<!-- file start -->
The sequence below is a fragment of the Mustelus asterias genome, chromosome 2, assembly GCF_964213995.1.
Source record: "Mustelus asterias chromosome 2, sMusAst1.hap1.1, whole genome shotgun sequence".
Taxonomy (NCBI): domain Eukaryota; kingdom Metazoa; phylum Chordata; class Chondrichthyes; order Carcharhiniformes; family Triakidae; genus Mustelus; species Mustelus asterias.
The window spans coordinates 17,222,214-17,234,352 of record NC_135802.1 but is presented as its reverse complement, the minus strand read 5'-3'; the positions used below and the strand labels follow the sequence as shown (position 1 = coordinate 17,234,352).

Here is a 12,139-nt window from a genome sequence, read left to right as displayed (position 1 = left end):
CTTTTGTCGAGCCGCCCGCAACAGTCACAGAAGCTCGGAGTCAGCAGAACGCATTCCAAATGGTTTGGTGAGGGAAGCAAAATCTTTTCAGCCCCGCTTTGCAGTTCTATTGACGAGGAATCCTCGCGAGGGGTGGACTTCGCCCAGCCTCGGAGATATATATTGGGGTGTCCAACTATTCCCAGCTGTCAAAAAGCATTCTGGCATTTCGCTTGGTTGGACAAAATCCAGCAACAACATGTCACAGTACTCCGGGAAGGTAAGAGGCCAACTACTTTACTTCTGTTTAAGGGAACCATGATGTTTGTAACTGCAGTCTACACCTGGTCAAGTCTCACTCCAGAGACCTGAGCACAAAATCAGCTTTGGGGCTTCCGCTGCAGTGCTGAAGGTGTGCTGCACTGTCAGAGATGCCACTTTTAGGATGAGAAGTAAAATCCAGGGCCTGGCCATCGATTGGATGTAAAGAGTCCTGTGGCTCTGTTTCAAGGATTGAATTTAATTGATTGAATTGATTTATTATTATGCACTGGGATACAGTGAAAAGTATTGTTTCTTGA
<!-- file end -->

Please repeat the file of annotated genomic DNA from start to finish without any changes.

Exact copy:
The sequence below is a fragment of the Mustelus asterias genome, chromosome 2, assembly GCF_964213995.1.
Source record: "Mustelus asterias chromosome 2, sMusAst1.hap1.1, whole genome shotgun sequence".
Taxonomy (NCBI): domain Eukaryota; kingdom Metazoa; phylum Chordata; class Chondrichthyes; order Carcharhiniformes; family Triakidae; genus Mustelus; species Mustelus asterias.
The window spans coordinates 17,222,214-17,234,352 of record NC_135802.1 but is presented as its reverse complement, the minus strand read 5'-3'; the positions used below and the strand labels follow the sequence as shown (position 1 = coordinate 17,234,352).

Here is a 12,139-nt window from a genome sequence, read left to right as displayed (position 1 = left end):
CTTTTGTCGAGCCGCCCGCAACAGTCACAGAAGCTCGGAGTCAGCAGAACGCATTCCAAATGGTTTGGTGAGGGAAGCAAAATCTTTTCAGCCCCGCTTTGCAGTTCTATTGACGAGGAATCCTCGCGAGGGGTGGACTTCGCCCAGCCTCGGAGATATATATTGGGGTGTCCAACTATTCCCAGCTGTCAAAAAGCATTCTGGCATTTCGCTTGGTTGGACAAAATCCAGCAACAACATGTCACAGTACTCCGGGAAGGTAAGAGGCCAACTACTTTACTTCTGTTTAAGGGAACCATGATGTTTGTAACTGCAGTCTACACCTGGTCAAGTCTCACTCCAGAGACCTGAGCACAAAATCAGCTTTGGGGCTTCCGCTGCAGTGCTGAAGGTGTGCTGCACTGTCAGAGATGCCACTTTTAGGATGAGAAGTAAAATCCAGGGCCTGGCCATCGATTGGATGTAAAGAGTCCTGTGGCTCTGTTTCAAGGATTGAATTTAATTGATTGAATTGATTTATTATTATGCACTGGGATACAGTGAAAAGTATTGTTTCTTGA